A vulnerable prisoner d!ed after smoking spice at a secure mental health unit where some patients are free to leave but can’t be searched.
Cecil Chisale had been impr!soned at HMP Wymott, near Leyland, before being moved to secure unit Guild Lodge in Preston in June 2020 after concerns were raised about his mental health. The 23-year-old had been taking dr.ugs since he was 12.
An inquest held last week at Clitheroe Town Hall Cecil was found unresponsive in the toilets at Guild Lodge at around 7.05am on February 28 in 2021. He had smoked synthetic cannabinoid spice in the minutes before his collapse.
The inquest has heard that dr.ugs at Guild Lodge were rife at the time of Cecil’s d€ath. Legislation prevents staff at secure mental health units from carrying out searches of patients so it is possible that those allowed unescorted leave, who mixed with prisoners detained at the unit, could easily have brought illegal substances back into the unit when they returned.
During the inquest jurors heard a statement from Cecil’s family, who have attended the inquest, in which they said: “Cecil was special. Different in many ways; unique and extraordinary. Cecil touched our lives in a remarkable manner. He left a legacy of living a fulfilled life.”
The family said they remembered him as a cheerful child who was always smiling and had a strong sense of identity even as a toddler. He adored spending time with his grandfather and was raised in Zimbabwe by his two grandmothers, who he loved dearly, before he moved to the UK.
As he got older, he was “bubbly, outgoing, vivacious, funny and self-assured” and Cecil’s family said he “was always calm and polite in his conversations and loved his music”. This music passion particularly focused on Tupac Shakur, while he was also remembered to recite Bob Marley’s ‘Redemption Song’ at age four.
Remembered as having “exemplary leadership skills”, Cecil was a class mentor and prefect at school and was scouted by St Helens RFC aged 15. He loved playing rugby league and his dedication was such that he would ask to be taken to training as early as 6am on the days after family parties which ran late into the night.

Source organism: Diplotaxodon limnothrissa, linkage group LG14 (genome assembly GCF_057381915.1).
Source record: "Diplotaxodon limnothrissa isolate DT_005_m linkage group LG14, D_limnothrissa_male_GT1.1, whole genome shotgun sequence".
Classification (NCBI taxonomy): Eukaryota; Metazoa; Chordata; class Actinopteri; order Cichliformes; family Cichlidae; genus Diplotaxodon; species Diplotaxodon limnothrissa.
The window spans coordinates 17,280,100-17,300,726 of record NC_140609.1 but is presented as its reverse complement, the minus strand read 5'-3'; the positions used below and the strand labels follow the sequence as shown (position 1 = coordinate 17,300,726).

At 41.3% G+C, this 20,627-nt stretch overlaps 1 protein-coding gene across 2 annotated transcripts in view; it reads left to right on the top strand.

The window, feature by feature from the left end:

Cecil, who was born in Zimbabwe, had recently retaken and passed his GCSE Maths qualification and planned to embark on a career in health and social care. His family explained they had no concerns about his health and wanted answers about how he d¡ed. They added: “The void Cecil left in our lives is colossal and will never be filled.”
The inquest heard how two leading medical experts were unable to agree if there is a link between synthetic cannabinoid and pulmonary haemorrhage which caused Cecil’s d£ath.
Professor Simon Elliott, a consultant forensic toxicologist who is highly experienced in the field of synthetic cannabinoids, suggested a cause of d£ath of pulmonary haemorrhage caused by synthetic cannabinoid use. He highlighted several cases where an individual has d¡ed from a pulmonary haemorrhage after taking spice.
However, Home Office pathologist Dr Alison Armour, who is among the UK’s 30 most qualified pathologists, put forward the mechanism of d£ath as pulmonary haemorrhage caused by an underlying unknown cause and said that spice is simply too new to allow for sufficient scientific research to confirm a link between widespread pleural bleeding and spice.
After deliberating the jury concluded that spice did play a part in Cecil’s d£ath. In their conclusion they said: “Cecil Shingirai Chisale d¡ed as a result of pulmonary haemorrhage which was partly dr.ug-related and partly due to unknown causes.”
After the inquest a spokeswoman for Lancashire and South Cumbria NHS Foundation Trust said that their policy for searching follows the principles set out in The Mental Health Act Code of Practice (2015), which is statutory guidance. Clinical colleagues at LSCFT do not conduct intimate searches as they do not fall within the remit of the Trust (according to Section 65 of the Police and Criminal Evidence Act 1984). Agencies